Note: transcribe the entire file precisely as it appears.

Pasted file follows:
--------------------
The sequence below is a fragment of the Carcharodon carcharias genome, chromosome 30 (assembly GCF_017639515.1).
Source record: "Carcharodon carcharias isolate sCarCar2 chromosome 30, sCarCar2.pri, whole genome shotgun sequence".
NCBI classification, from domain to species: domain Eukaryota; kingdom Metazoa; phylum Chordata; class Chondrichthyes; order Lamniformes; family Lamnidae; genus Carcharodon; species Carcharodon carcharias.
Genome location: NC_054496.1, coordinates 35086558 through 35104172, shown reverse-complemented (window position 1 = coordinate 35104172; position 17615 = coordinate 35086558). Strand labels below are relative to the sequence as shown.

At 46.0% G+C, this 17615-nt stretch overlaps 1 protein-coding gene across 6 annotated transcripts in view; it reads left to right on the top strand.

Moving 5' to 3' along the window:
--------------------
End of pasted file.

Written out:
The sequence below is a fragment of the Carcharodon carcharias genome, chromosome 30 (assembly GCF_017639515.1).
Source record: "Carcharodon carcharias isolate sCarCar2 chromosome 30, sCarCar2.pri, whole genome shotgun sequence".
NCBI classification, from domain to species: domain Eukaryota; kingdom Metazoa; phylum Chordata; class Chondrichthyes; order Lamniformes; family Lamnidae; genus Carcharodon; species Carcharodon carcharias.
Genome location: NC_054496.1, coordinates 35086558 through 35104172, shown reverse-complemented (window position 1 = coordinate 35104172; position 17615 = coordinate 35086558). Strand labels below are relative to the sequence as shown.

At 46.0% G+C, this 17615-nt stretch overlaps 1 protein-coding gene across 6 annotated transcripts in view; it reads left to right on the top strand.

Moving 5' to 3' along the window: